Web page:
In this case, the ALJ found that plaintiff’s obesity (weight disproportionate to height) was a severe impairment (R. at 15), and her nocturnal hypoxemia is secondary to obesity, which is reversible with motivation (R. at 18). The ALJ’s RFC findings then limited plaintiff to light work with various postural and environmental limitations (R. at 17). On the one hand, the ALJ did not explain in his decision how she reached her conclusion on whether obesity caused any physical or mental limitations. On the other hand, plaintiff has failed to point to any evidence in the record indicating that plaintiff’s obesity resulted in limitations not included in the ALJ’s RFC findings. See Arles v. Astrue, 438 Fed.Appx. 735, 740 (10thCir. Sept. 28, 2011); Warner v. Astrue, 338 Fed.Appx. 748, 751 (10th Cir. July 16, 2009). In light of the fact that this case is being remanded for other reasons, the court will direct the ALJ to explain how she reached her conclusion on whether obesity caused any physical or mental limitations, as required by SSR 02-01p. Furthermore, plaintiff should point to evidence in the record indicating what limitations are attributable to plaintiff’s obesity.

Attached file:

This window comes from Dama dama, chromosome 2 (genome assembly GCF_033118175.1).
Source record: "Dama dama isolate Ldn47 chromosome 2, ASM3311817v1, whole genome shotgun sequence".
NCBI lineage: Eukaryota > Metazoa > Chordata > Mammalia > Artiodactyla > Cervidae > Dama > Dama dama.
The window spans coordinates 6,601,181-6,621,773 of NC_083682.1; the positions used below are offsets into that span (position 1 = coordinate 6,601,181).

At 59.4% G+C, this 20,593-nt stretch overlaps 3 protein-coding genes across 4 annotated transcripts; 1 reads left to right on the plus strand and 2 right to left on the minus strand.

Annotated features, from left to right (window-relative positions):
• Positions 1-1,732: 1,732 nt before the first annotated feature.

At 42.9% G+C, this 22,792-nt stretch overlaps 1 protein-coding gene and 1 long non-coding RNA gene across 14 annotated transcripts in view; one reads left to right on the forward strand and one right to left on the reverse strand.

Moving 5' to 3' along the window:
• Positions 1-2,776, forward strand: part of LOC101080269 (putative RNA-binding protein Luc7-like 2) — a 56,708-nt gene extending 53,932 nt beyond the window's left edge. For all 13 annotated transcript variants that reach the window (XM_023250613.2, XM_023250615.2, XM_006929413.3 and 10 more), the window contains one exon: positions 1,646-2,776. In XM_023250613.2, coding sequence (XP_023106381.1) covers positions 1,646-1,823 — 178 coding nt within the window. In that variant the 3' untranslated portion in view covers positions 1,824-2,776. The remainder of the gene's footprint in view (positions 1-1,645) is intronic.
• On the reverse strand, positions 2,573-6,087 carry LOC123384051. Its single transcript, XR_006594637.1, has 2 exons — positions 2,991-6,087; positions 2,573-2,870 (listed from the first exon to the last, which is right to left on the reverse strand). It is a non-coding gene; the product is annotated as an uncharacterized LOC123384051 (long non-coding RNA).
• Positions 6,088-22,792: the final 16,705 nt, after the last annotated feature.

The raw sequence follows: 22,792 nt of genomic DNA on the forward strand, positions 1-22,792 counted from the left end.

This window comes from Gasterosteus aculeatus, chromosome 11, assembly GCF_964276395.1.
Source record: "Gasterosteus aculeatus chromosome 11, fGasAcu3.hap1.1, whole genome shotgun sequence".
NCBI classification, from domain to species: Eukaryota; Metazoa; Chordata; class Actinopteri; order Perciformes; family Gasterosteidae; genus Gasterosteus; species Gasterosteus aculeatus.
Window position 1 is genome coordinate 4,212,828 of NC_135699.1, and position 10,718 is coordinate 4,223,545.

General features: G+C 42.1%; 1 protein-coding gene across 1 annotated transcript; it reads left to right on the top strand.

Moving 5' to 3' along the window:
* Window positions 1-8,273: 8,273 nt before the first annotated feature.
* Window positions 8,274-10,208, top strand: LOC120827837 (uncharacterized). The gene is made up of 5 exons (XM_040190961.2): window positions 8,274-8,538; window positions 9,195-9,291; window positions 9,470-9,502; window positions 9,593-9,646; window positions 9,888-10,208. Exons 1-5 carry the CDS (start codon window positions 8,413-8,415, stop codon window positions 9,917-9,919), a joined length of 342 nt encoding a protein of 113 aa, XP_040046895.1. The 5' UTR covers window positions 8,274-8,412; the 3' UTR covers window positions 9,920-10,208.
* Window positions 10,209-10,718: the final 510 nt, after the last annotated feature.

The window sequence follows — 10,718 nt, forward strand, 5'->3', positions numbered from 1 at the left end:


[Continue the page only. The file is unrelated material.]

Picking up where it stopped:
V. Did the ALJ err in his step four analysis?

The court will not discuss this issue in detail because it may be affected by the ALJ’s resolution of the case on remand after evaluating what weight should be accorded to the state agency assessment, and making RFC findings that either includes the limitations contained in the assessment, or that provides a legally sufficient explanation for not including those limitations. See Robinson v. Barnhart, 366 F.3d 1078, 1085 (10th Cir. 2004).